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Natural Gas Futures Prices: Near and Far Influences
Some speculators rely on technical calculations that chart the rise and fall of commodities prices. Others follow the fundamentals—the real-world variables that affect pricing. It doesn’t hurt to know something about both. Using natural gas futures prices as an example, it's evident that the technical analysis is similar for all investments but the fundamentals are not.
Natural gas futures contracts have been historically priced on a strongly regional basis, as natural gas prices themselves have varied significantly from region to region. This is because many of the factors influencing them are local in nature, but some are national and, increasingly, some are global. So what really makes natural gas prices go up and down?
(Disclaimer: Seasonal factors of supply and demand are typically built into futures prices.)
Natural gas futures speculators keep a very close eye on the weather. Mild weather decreases demand and drives prices down. Extreme weather, especially extreme cold, drives demand and prices up. Even short-term weather patterns can create price spikes, because supplies cannot adjust quickly to increases in demand.
Although most weather factors affect the demand dynamic, hurricanes can impact supply by disrupting service. One third of the U. S. production of natural gas takes place in two hurricane-prone states—Louisiana and Texas. Concerns about an active hurricane season can drive prices up.
Slack economic activity
When an economy slows, the industrial demand for natural gas lessens.
Price of oil
Natural gas prices are historically correlated with oil prices. There are two factors at work here. One is fuel competition: many industrial and transport end-users can switch between oil and natural gas as supplies and price fluctuate. Also, natural gas and oil are often found in the same geological formations so the oil exploration that is encouraged by a rise in oil prices typically results in more exploration and production in natural gas as well.
This is directly connected to price changes in a predictable pattern. When gas prices drop, producers have less incentive to spend money on drilling and the number of online rigs declines, which eventually reduces supply and supports a price rebound.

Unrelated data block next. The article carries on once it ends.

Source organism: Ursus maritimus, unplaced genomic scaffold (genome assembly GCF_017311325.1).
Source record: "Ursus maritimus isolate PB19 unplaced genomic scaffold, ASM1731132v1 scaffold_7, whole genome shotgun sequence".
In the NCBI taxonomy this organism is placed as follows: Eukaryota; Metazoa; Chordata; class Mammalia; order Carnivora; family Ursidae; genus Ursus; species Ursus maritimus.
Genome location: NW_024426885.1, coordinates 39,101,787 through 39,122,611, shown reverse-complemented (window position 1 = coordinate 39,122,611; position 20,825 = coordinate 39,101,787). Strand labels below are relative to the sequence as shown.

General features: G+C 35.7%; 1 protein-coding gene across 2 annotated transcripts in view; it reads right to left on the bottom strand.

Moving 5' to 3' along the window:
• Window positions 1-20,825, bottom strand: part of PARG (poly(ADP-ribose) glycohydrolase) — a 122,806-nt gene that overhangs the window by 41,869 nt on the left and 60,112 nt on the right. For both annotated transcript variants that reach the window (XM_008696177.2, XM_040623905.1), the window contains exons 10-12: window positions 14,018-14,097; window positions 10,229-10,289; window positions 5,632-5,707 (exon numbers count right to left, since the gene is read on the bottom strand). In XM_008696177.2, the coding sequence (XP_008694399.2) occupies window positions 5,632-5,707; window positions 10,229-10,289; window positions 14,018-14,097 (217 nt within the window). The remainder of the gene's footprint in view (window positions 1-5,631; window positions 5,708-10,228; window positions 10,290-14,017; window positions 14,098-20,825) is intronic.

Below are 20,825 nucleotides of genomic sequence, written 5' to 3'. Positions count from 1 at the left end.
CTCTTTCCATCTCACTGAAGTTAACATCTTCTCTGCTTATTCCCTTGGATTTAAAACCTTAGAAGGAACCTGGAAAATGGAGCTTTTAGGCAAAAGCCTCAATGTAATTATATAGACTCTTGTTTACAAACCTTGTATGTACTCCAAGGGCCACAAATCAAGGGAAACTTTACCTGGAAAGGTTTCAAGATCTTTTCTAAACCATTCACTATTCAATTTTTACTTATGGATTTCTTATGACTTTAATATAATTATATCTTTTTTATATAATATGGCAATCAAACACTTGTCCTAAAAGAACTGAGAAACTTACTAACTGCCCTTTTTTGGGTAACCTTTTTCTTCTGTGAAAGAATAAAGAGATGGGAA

These are very important in pricing. High storage levels can mitigate price spikes due to other factors and low storage levels can signal potential supply problems and trigger higher prices.
Global ethanol mandates have driven up demand for the grain-based fuel which is distilled using gas-fired boilers. Ironically, our search for renewable resources has increased the pressure on this non-renewable commodity.
Canadian reserve levels
Canada is currently our predominate trading partner for natural gas imports, but Canada’s reserve levels are dropping. If we need to increase imports from overseas locations like Russia and the Middle East, prices are likely to rise for two reasons. One is the additional cost of converting and moving LNG (liquefied natural gas, or gas chilled to liquid form for transportation by ship). The other is the increased potential for political disruption of supply lines.
We’re seeing an explosive expansion in the development of liquefied natural gas plants worldwide. This more widely distributable format will undoubtedly make natural gas a more globalized commodity. Increasing globalization will increase the influence of geopolitical factors, introducing new sources of volatility.
With increasing globalization, the demands of other consuming regions around the world will increasingly affect our domestic supply and pricing. China, that fast-growing economic dragon, has pledged to decrease its dependence on coal by boosting its consumption of natural gas significantly during the next decade.
And then there are pipeline leaks and ruptures, environmental considerations in the use of federal lands, El Nino, and the potential influence of a new OPEC-like natural gas cartel based in Qatar… Natural gas isn’t an easy commodity to watch.
As an investor, also don’t forget to keep at least one eye on your fellow speculators. Ultimately, all fundamentals pass through the filter of investors’ reactions before they are translated into price movements.
Statements, facts, quotes, data and information contained herein are gathered from various sources and are believed to be reliable. Randolph Read Futures & Options cannot guarantee their accuracy, timeliness, or completeness. No responsibility is assumed with respect to any such statements, facts, quotes, data and information. Trading commodity futures involves risk and sometimes those risks may be substantial. Only risk capital should be used. The use of options and options trading involves a high degree of risk. The use of stops may not limit losses to intended amounts. Past performance is not necessarily indicative of future results. Rates do not include exchange, clearing, brokerage, and NFA fees. Risk Disclosure